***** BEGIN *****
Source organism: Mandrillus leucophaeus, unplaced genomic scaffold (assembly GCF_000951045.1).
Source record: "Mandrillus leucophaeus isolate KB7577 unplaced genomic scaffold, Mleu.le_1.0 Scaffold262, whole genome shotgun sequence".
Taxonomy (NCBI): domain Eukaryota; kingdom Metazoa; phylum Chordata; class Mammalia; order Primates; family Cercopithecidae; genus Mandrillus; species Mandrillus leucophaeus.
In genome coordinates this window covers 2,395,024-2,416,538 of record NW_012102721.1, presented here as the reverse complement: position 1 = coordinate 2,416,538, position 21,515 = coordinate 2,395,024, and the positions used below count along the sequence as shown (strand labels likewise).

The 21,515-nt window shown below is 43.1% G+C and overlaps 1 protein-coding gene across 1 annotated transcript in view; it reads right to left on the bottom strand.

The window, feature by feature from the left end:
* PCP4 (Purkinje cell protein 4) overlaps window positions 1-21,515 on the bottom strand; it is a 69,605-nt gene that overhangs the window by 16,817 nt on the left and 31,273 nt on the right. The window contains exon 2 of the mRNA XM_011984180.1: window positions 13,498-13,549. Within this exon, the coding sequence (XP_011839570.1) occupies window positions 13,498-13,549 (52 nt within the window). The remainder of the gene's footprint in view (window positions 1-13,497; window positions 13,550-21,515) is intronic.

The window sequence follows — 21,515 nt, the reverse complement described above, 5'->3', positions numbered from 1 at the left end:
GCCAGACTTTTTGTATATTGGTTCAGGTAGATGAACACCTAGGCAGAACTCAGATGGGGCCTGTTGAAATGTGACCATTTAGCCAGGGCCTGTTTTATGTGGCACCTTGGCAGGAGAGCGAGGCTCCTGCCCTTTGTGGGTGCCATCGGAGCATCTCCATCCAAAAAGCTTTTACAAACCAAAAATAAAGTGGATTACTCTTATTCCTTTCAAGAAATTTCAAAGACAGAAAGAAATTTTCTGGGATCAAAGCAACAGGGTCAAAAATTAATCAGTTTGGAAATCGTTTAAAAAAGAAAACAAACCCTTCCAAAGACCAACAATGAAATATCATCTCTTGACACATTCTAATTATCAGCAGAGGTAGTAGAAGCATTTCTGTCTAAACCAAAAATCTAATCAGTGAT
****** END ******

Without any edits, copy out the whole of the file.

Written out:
Source organism: Mandrillus leucophaeus, unplaced genomic scaffold (assembly GCF_000951045.1).
Source record: "Mandrillus leucophaeus isolate KB7577 unplaced genomic scaffold, Mleu.le_1.0 Scaffold262, whole genome shotgun sequence".
Taxonomy (NCBI): domain Eukaryota; kingdom Metazoa; phylum Chordata; class Mammalia; order Primates; family Cercopithecidae; genus Mandrillus; species Mandrillus leucophaeus.
In genome coordinates this window covers 2,395,024-2,416,538 of record NW_012102721.1, presented here as the reverse complement: position 1 = coordinate 2,416,538, position 21,515 = coordinate 2,395,024, and the positions used below count along the sequence as shown (strand labels likewise).

The 21,515-nt window shown below is 43.1% G+C and overlaps 1 protein-coding gene across 1 annotated transcript in view; it reads right to left on the bottom strand.

The window, feature by feature from the left end:
* PCP4 (Purkinje cell protein 4) overlaps window positions 1-21,515 on the bottom strand; it is a 69,605-nt gene that overhangs the window by 16,817 nt on the left and 31,273 nt on the right. The window contains exon 2 of the mRNA XM_011984180.1: window positions 13,498-13,549. Within this exon, the coding sequence (XP_011839570.1) occupies window positions 13,498-13,549 (52 nt within the window). The remainder of the gene's footprint in view (window positions 1-13,497; window positions 13,550-21,515) is intronic.

The window sequence follows — 21,515 nt, the reverse complement described above, 5'->3', positions numbered from 1 at the left end:
GCCAGACTTTTTGTATATTGGTTCAGGTAGATGAACACCTAGGCAGAACTCAGATGGGGCCTGTTGAAATGTGACCATTTAGCCAGGGCCTGTTTTATGTGGCACCTTGGCAGGAGAGCGAGGCTCCTGCCCTTTGTGGGTGCCATCGGAGCATCTCCATCCAAAAAGCTTTTACAAACCAAAAATAAAGTGGATTACTCTTATTCCTTTCAAGAAATTTCAAAGACAGAAAGAAATTTTCTGGGATCAAAGCAACAGGGTCAAAAATTAATCAGTTTGGAAATCGTTTAAAAAAGAAAACAAACCCTTCCAAAGACCAACAATGAAATATCATCTCTTGACACATTCTAATTATCAGCAGAGGTAGTAGAAGCATTTCTGTCTAAACCAAAAATCTAATCAGTGAT